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Disable Perl warning

by nitai0 (Initiate)
on Nov 26, 2012 at 05:54 UTC ( #1005566=perlquestion: print w/ replies, xml ) Need Help??
nitai0 has asked for the wisdom of the Perl Monks concerning the following question:

Dear all,

NEED HELP!!!

I am new to Perl,(only 6 month experience).

I am working in web based application using CPAN.

they are using "use warnings" for enable warnings for in all pm modules.

There are 3 servers (development, testing and main) respectively where we can run the application.

Now their requirement is, THEY DON'T NEED PERL WARNING FOR MAIN SERVER (server 3).

means, for the firsts 2 server(development and testing)the Perl warning will display as before but when we run the application in 3rd server the perl warning should not display.

IS IT POSSIBLE to write any config file where I can change "use warnings" to "no warnings" depending on the server configuration in run time or something like that.

HOW TO DO THIS --ANY IDEA..thanks in advance

...regards nitai

Comment on Disable Perl warning
Re: Disable Perl warning
by frozenwithjoy (Curate) on Nov 26, 2012 at 06:31 UTC

    Probably not the best way, but you could check which server you are on and then do:

    unless ($main_server) { use warnings; }

    Edit: As pointed out below, definitely not the way to do it!

      Note that use warnings is limited to the lexical block it it present in:
      if (1) { use warnings; } # no warnings say "Yup" if "zero" == 0;

      The warnings pragma is lexical, and somehow it seems inelegant to wrap an entire file's code in an unless statement. Probably a cleaner approach would be the if pragma:

      use if ! $MODE eq 'PRODUCTION', warnings;

      Personally I think I would prefer figuring out why there are warnings being generated in the first place, fix those that need fixing, and for the rest...

      { no warnings 'warning type'; # Code that generated the useless warning here }

      ...but I do understand that there are times when enough thought has been put into it, nobody who understands the warning would see them anyway, and ultimately it's just time to silence them all and move on.


      Dave

Re: Disable Perl warning
by zwon (Monsignor) on Nov 26, 2012 at 06:49 UTC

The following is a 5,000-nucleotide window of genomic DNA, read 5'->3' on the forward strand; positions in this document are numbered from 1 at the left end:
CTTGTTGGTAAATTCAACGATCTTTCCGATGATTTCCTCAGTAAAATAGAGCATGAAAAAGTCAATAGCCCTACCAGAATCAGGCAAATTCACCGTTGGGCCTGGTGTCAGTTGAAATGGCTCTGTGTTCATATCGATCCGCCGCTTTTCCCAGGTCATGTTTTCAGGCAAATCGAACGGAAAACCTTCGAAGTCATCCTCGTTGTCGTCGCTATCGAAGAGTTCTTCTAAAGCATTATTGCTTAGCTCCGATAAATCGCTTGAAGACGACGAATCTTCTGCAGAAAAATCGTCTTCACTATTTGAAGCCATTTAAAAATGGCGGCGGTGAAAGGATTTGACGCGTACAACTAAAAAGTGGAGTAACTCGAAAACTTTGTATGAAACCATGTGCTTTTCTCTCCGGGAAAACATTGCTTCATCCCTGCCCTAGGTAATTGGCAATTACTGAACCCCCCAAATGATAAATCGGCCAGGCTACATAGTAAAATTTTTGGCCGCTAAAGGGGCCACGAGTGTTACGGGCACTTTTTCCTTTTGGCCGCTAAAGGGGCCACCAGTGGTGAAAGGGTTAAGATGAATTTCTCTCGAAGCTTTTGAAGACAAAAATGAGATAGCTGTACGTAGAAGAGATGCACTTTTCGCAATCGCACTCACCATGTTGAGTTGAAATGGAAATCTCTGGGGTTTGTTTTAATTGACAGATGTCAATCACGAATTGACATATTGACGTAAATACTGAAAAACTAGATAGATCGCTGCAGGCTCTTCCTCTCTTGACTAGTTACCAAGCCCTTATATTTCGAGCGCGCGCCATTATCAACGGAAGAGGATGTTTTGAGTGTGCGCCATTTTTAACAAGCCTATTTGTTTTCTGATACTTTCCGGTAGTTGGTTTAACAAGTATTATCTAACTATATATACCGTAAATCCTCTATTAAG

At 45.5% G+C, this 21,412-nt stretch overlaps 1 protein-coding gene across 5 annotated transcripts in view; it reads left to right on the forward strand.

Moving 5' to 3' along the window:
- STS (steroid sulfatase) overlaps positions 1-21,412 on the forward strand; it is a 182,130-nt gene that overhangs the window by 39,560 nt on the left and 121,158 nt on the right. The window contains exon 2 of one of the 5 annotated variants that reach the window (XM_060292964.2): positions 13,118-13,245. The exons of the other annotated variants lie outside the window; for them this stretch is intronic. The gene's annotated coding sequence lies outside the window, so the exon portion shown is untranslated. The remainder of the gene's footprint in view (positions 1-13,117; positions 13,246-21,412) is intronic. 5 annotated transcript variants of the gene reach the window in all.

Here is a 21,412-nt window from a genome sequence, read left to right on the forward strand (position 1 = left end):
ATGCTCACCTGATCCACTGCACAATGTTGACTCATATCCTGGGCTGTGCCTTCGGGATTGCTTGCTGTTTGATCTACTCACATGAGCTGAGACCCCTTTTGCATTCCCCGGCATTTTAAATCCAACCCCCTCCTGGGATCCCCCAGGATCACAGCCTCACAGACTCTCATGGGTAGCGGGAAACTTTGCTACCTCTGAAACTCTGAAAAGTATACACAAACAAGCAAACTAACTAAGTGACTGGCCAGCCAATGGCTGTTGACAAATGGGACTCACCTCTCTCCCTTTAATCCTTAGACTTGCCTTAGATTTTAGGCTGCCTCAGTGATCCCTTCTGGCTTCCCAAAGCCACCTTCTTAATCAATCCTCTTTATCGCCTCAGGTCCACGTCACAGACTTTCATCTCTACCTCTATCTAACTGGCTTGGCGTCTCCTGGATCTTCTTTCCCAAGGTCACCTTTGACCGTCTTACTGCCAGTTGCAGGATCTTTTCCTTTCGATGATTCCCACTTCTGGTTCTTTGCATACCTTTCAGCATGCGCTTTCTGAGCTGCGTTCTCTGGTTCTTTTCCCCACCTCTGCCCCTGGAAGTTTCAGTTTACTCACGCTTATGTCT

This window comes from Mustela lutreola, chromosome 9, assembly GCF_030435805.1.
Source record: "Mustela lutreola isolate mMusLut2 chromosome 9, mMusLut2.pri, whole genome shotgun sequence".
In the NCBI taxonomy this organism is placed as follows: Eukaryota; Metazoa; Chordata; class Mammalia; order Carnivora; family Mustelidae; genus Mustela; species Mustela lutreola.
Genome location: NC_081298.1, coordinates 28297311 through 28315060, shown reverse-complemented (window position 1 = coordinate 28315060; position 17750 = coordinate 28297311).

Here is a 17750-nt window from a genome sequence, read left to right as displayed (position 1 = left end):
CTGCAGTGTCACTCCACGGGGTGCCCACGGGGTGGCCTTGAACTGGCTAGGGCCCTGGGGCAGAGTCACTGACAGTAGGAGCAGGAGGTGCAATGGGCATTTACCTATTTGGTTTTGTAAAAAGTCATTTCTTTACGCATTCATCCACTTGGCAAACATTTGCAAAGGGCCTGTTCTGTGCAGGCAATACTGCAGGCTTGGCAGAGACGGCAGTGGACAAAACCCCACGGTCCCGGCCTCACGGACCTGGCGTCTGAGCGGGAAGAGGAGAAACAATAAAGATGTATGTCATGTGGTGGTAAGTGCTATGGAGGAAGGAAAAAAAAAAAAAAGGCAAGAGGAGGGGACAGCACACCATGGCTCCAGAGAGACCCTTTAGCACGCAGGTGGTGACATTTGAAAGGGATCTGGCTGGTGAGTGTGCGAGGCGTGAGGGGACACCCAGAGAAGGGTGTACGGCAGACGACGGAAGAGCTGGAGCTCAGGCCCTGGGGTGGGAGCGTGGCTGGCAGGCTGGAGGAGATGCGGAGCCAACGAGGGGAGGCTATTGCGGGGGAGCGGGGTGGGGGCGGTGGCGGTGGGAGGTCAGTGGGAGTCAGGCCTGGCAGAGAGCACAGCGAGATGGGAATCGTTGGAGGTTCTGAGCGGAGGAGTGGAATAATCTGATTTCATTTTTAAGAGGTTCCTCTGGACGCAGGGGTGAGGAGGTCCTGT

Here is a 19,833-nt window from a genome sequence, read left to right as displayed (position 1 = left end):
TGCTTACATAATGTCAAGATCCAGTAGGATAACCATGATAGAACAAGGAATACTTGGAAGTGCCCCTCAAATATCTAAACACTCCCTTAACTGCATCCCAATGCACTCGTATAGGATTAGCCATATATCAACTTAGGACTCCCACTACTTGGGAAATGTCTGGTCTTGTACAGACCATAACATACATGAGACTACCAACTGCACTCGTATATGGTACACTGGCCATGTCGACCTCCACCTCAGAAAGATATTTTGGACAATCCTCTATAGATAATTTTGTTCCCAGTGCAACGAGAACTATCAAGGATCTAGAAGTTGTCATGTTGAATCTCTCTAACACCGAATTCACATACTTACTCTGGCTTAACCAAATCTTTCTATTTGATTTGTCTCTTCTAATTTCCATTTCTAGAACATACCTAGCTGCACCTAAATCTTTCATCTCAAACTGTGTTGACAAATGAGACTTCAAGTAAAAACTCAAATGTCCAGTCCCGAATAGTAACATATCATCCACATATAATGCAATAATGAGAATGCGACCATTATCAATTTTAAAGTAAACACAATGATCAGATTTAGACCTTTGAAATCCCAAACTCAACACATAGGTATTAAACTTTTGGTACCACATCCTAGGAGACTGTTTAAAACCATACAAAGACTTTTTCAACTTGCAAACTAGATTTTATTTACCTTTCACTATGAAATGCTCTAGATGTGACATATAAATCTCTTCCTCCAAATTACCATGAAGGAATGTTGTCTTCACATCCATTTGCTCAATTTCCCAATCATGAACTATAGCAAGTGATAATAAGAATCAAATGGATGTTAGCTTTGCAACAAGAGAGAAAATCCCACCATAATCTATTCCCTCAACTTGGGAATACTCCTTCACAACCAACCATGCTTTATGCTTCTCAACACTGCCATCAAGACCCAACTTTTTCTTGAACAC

You can define empty $SIG{__WARN__} handler on the main server. See perlvar.
Re: Disable Perl warning
by ColonelPanic (Friar) on Nov 26, 2012 at 09:10 UTC
    In addition to what others have said:
    1. Your production code should not produce warnings. Generally speaking, if you have warnings, something is not right. Rather than trying to silence the warnings, you should heed what they say and fix the problem. Occasionally, in very rare cases, a certain command may cause a warning that is spurious but unavoidable. In that case, you can enclose just the offending command in a lexical block and silence the warnings there only (see below for example).

    2. You can redirect warnings so they aren't displayed to the user. It is understandable if you don't want the end user to see warnings or errors that your code produces. However, the better solution is to redirect warnings to where the user can't see them. That way, you still have access to them for debugging purposes if something goes wrong. See open for an example of redirecting STDERR to a file. If yours is a CGI program, CGI::Carp gives you flexible options for this. (And in a CGI program, warnings are not seen by the user anyway unless someone has explicitly directed them to the user).

    Example: Disabling warnings for a single command.

    { no warnings; #Disable warnings for this block only spurious_warning_command(); }


    When's the last time you used duct tape on a duct? --Larry Wall

      Occasionally, in very rare cases, a certain command may cause a warning that is spurious but unavoidable. In that case, you can enclose just the offending command in a lexical block and silence the warnings there only...

      .

      This is a necessary evil. While 99% of the time it's possible to, without jumping through coding hoops, code in such a way that produces no warnings, there is the 1% where the warning comes with the simplest use case:

      use strict; use warnings; use List::Util qw( reduce ); print factorial(5), "\n"; sub factorial { return reduce { $a * $b } 1 .. $_[0] || 1; } __END__ __OUTPUT__ Name "main::a" used only once: possible typo at mytest.pl line 10. Name "main::b" used only once: possible typo at mytest.pl line 10. 120

      The only reasonable way to squelch that pair of warnings is to put "no warnings;" inside reduce's code block, and yet we're not doing anything even mildly devious.


      Dave

        The only reasonable way to squelch that pair of warnings is to put "no warnings;" inside reduce's code block
        Well, the other reasonable way is to put no warnings 'once'; into the block.
        لսႽ ᥲᥒ⚪⟊Ⴙᘓᖇ Ꮅᘓᖇ⎱ Ⴙᥲ𝇋ƙᘓᖇ

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